WASHINGTON, D.C. (June 26, 2020) — With strong support from organized labor, the U.S. House of Representatives passed sweeping police reform legislation Thursday night that aims to curb the use of excessive force and begin demilitarizing law enforcement one month after the death George Floyd, an unarmed Black man who was killed by Minneapolis police officers.
The vote on passage of the George Floyd Justice in Policing Act (H.R. 7120) was 236-181. Washington’s Democratic congressional delegation — Reps. Suzan DelBene, Rick Larsen, Derek Kilmer, Pramila Jayapal, Kim Schrier, Adam Smith and Denny Heck — all voted “yes,” while Republican Reps. Jaime Herrera Beutler, Dan Newhouse and Cathy McMorris Rodgers voted “no.”
“The Justice in Policing Act is a bold step to enact comprehensive reforms to curb police brutality and end racial profiling,” said Rep. Adam Smith (D-WA, 9th) “It provides accountability and transparency to fundamentally change the culture of law enforcement. While this bill is an essential step, our work is far from finished. This is but one step in the much larger process of ensuring justice and equality for all. I will continue to work towards the dramatic changes required in all aspects of our society to end systemic racism and excessive police force in our country.”
Larry Brown, President of the Washington State Labor Council, AFL-CIO, wrote each member of Washington’s congressional delegation to urge their support for the legislation.
“This legislation will solve some very old problems in our country and reduce the conflict between our nation’s law enforcement and communities of color,” Brown wrote.
If enacted into law, the Justice in Policing Act will:
● Work towards ending racial and religious profiling by police providing training requirements to help law enforcement identify and eliminating the practice
● Saves lives by banning chokeholds and no-knock warrants by conditioning federal funding on compliance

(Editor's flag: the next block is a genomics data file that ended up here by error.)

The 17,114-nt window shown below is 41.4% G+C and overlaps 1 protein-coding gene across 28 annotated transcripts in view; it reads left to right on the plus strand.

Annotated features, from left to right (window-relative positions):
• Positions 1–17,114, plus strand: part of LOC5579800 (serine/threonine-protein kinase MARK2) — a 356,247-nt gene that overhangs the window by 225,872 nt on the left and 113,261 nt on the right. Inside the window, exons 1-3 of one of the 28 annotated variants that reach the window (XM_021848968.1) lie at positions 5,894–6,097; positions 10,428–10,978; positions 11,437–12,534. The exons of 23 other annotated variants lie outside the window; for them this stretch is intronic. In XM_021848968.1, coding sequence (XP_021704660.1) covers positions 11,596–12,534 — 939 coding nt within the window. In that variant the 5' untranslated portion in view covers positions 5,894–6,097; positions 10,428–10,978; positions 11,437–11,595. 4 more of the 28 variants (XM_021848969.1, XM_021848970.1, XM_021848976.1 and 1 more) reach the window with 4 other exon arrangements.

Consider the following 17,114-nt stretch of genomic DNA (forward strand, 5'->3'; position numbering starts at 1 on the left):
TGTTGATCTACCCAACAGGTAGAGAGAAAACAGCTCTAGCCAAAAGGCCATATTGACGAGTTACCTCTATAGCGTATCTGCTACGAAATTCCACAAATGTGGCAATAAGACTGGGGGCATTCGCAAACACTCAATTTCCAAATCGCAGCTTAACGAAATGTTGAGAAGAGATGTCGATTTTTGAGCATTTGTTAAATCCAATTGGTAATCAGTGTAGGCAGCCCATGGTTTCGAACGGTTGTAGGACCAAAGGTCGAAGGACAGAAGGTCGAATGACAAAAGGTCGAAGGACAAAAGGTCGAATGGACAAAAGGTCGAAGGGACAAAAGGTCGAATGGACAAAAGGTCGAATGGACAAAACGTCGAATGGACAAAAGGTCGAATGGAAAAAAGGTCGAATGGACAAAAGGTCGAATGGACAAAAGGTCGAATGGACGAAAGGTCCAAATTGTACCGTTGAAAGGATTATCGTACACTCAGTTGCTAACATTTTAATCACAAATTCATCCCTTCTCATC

● Requires a de-escalate first and use-of-force as a last-resort standard
● Limits use of surplus military equipment by police and requires use of body cameras
● Amends the federal standard of “willful” to “reckless” and makes it easier for individual to recover damages in civil court when law enforcement violates their constitutional rights
● Provides for a pathway to investigate police departments by the U.S. Justice Department Civil Rights Division
● Creates federal grants to build new and innovative community based groups for reimagining policing strategies
● Improves transparency by collecting data on police misconduct and use-of-force
● And FINALLY, makes lynching a federal crime
“The scourge of violence against Black people in America has reached a tipping point, and it is critical that Congress take comprehensive action to redesign policing and address longstanding structural racism,” said AFL-CIO President Richard Trumka. “Union members live and work in every state and in every community, so when police abuse occurs, it happens in our backyards and to our families. We also represent tens of thousands of law enforcement officers who go to work every day and risk their lives to protect the public. As such, we have a special responsibility to play a leading role in making sure that real reform is achieved.”
He added, “While not perfect, the Justice in Policing Act includes concrete, commonsense actions like banning chokeholds, expanding the use of body cameras, ending racial profiling and demilitarizing police departments. Today, the House took an important step forward in creating a fairer, more community-centric policing culture. We urge the Senate to follow suit.”
However, the Republican-controlled Senate is not expected to take up the bill. Majority Leader Mitch McConnell prefers his party’s more limited legislation that offers police departments extra funding and incentives if they voluntarily enact reforms rather than mandating the changes with federal bans. McConnell was unable to muster sufficient support to pass that legislation from the GOP-controlled Senate earlier this week.